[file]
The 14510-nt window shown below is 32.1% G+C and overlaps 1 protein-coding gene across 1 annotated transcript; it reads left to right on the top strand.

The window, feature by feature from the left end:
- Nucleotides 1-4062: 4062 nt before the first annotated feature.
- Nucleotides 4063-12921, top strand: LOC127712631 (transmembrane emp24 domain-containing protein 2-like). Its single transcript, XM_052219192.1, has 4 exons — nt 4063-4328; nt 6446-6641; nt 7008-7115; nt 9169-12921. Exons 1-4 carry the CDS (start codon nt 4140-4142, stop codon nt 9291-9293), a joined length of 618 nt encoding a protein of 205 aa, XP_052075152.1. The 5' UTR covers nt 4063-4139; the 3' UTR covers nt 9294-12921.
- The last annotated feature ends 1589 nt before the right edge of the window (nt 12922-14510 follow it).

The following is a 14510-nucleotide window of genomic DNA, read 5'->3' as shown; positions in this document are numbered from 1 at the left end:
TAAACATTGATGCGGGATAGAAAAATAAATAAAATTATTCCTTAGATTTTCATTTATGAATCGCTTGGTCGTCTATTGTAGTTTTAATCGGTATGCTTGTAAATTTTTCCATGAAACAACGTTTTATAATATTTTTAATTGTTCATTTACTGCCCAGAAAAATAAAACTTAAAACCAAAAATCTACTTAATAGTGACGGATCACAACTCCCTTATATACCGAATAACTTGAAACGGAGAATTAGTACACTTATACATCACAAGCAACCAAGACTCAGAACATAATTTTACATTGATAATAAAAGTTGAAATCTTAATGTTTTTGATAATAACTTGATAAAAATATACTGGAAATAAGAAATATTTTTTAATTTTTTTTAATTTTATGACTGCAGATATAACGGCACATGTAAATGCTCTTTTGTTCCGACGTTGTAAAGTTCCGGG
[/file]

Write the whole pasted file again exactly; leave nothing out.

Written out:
The 14510-nt window shown below is 32.1% G+C and overlaps 1 protein-coding gene across 1 annotated transcript; it reads left to right on the top strand.

The window, feature by feature from the left end:
- Nucleotides 1-4062: 4062 nt before the first annotated feature.
- Nucleotides 4063-12921, top strand: LOC127712631 (transmembrane emp24 domain-containing protein 2-like). Its single transcript, XM_052219192.1, has 4 exons — nt 4063-4328; nt 6446-6641; nt 7008-7115; nt 9169-12921. Exons 1-4 carry the CDS (start codon nt 4140-4142, stop codon nt 9291-9293), a joined length of 618 nt encoding a protein of 205 aa, XP_052075152.1. The 5' UTR covers nt 4063-4139; the 3' UTR covers nt 9294-12921.
- The last annotated feature ends 1589 nt before the right edge of the window (nt 12922-14510 follow it).

The following is a 14510-nucleotide window of genomic DNA, read 5'->3' as shown; positions in this document are numbered from 1 at the left end:
TAAACATTGATGCGGGATAGAAAAATAAATAAAATTATTCCTTAGATTTTCATTTATGAATCGCTTGGTCGTCTATTGTAGTTTTAATCGGTATGCTTGTAAATTTTTCCATGAAACAACGTTTTATAATATTTTTAATTGTTCATTTACTGCCCAGAAAAATAAAACTTAAAACCAAAAATCTACTTAATAGTGACGGATCACAACTCCCTTATATACCGAATAACTTGAAACGGAGAATTAGTACACTTATACATCACAAGCAACCAAGACTCAGAACATAATTTTACATTGATAATAAAAGTTGAAATCTTAATGTTTTTGATAATAACTTGATAAAAATATACTGGAAATAAGAAATATTTTTTAATTTTTTTTAATTTTATGACTGCAGATATAACGGCACATGTAAATGCTCTTTTGTTCCGACGTTGTAAAGTTCCGGG